Add to this the fact that structural members may not be designed by an engineer and you will see why banks feel the “opt out” route introduces risk.
BRegs Blog: There is little evidence of structural failures in self-build, other than recent cases of defective materials. It is highly unlikey any qualified professional would involve themselves in a project without suitable structural input, as required.
The appointment of an AC who is an expert in building regulations provides the comfort of oversight. Errors can be identified early and corrective action taken.
BRegs Blog: The Assigned Certifier (AC) has no contractual role and no powers on site in order to ensure corrective action. In fact, a contractor is not obliged to allow an Assigned Certifier on site. As the AC is a client appointment, undue influence can be brought to bear on the person undertaking the role. If an AC does not sign off on work in a manner desired by an owner they can be dismissed, similar to any other employee or consultant, and another engaged to sign off if needed. The system is privatised self-certification, the same as before with more expensive paperwork.
You may not, at this stage, be overly concerned with market value, but circumstances change and it is not unusual for a “one-off” house to eventually come to the market. The fact that a house has had an AC appointed will reduce risk and add to its value. The potential reduction in market value in a non-BCAR house may exceed the initial cost of making the appointment.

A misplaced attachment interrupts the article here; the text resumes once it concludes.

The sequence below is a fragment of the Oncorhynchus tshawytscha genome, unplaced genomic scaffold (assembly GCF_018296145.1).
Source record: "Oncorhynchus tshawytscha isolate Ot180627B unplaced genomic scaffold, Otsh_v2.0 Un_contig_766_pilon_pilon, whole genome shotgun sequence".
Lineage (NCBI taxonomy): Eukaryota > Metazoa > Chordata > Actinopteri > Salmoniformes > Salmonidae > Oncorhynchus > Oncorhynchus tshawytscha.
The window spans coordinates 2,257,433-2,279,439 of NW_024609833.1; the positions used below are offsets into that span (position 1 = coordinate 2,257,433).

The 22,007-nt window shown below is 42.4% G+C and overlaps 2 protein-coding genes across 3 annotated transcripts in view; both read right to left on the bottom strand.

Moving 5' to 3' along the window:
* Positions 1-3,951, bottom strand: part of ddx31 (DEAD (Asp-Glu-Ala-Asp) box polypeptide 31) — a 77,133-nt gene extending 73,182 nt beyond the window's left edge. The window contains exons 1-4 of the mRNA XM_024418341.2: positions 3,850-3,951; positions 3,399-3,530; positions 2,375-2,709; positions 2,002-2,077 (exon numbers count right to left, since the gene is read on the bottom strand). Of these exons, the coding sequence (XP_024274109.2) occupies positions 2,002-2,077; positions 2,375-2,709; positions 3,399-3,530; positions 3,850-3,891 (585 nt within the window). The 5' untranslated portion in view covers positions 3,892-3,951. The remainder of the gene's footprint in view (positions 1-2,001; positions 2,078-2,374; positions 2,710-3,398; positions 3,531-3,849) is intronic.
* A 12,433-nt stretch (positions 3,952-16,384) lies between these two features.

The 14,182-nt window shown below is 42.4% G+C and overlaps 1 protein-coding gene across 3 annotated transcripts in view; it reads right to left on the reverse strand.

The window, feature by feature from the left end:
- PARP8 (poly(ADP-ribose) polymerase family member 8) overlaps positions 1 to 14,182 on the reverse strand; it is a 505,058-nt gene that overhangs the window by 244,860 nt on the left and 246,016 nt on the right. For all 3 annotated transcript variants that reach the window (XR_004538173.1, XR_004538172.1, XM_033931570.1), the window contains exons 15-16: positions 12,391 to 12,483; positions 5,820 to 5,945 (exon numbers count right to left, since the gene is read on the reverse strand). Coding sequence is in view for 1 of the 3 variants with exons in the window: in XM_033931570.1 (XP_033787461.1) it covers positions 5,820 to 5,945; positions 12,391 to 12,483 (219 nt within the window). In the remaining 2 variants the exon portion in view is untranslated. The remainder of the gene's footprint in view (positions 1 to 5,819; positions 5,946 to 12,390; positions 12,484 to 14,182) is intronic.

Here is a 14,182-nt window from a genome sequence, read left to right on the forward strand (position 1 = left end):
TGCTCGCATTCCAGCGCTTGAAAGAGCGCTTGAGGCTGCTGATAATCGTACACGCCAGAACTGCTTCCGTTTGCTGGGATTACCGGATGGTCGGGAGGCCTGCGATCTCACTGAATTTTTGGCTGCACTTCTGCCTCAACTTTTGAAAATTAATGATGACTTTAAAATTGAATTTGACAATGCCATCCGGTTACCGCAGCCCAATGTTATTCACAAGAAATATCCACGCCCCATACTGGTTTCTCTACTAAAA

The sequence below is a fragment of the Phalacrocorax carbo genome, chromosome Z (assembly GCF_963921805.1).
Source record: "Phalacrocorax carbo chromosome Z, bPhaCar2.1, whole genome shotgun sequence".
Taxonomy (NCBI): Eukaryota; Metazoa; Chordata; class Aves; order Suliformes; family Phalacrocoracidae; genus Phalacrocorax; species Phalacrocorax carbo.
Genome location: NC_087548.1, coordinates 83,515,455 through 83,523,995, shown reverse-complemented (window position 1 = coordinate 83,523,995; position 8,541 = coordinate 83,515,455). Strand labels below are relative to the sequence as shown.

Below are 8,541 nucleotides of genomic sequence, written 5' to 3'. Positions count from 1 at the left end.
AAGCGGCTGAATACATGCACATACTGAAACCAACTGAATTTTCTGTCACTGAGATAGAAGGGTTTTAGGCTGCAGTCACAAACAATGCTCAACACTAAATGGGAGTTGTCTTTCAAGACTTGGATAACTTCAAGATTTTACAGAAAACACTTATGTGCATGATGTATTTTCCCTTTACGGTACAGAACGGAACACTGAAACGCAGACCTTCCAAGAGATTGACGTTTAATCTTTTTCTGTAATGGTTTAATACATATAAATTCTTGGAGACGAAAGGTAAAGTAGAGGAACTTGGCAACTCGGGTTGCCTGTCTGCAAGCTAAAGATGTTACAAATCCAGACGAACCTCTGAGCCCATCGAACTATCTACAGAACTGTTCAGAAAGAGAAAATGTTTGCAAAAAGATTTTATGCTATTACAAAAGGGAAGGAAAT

BRegs Blog: There is no guarantee that Certifier will still be around or the Certification Co. Ltd will not have been wound up (as in Longboat Quay), or that appropriate insurance cover will have been maintained at the time when a claim is being made. Lenders who think the current BCAR system is any different from the self-certification system that has been in operation since 1990’s has been badly misinformed. There is no guarantee of any more oversight and there is no ‘guarantee’ under this system.
Building regs deal primarily with life safety, and it is important that they be followed. I believe, therefore, that the benefits in quality and risk removal associated with the appointment of an AC should not be signed away lightly.
BRegs Blog: Out of the 1.9m houses in ireland fewer than 15,000 units have been completed under BCAR SI.9 and the majority of property transactions are carried out under more traditional ‘Opinions on compliance’ as has operated since the introduction of our current system of self-certification building control in 1990.
It may seem reasonable to rely on those with traditional building skills and knowledge to construct your house. However, there will undoubtedly be issues of noncompliance in a “non-BCAR” house.
BRegs Blog: Many Industry experts and prospective homeowners suspect that the insistence by some lending institutions on BCAR for once-off exempt projects was as a result of inappropriate lobbying by industry vested interests and simply put, ‘scare-mongering’ (see post). The BCAR system secures fees for certain professionals and ruling out self-builders means more work for house developers. Some self-builders have gone so far to suggest that BCAR SI.9 has created a state-sponsored monopoly, one that excludes owners from managing projects and limits the supply of new house building. In the meantime self-builders have consistently called for an independent and affordable system of building inspection which would reduce costs and offer reasonable reassurance right across the house bulding sector.
Other FACTCHECK Posts:
Other posts of interest: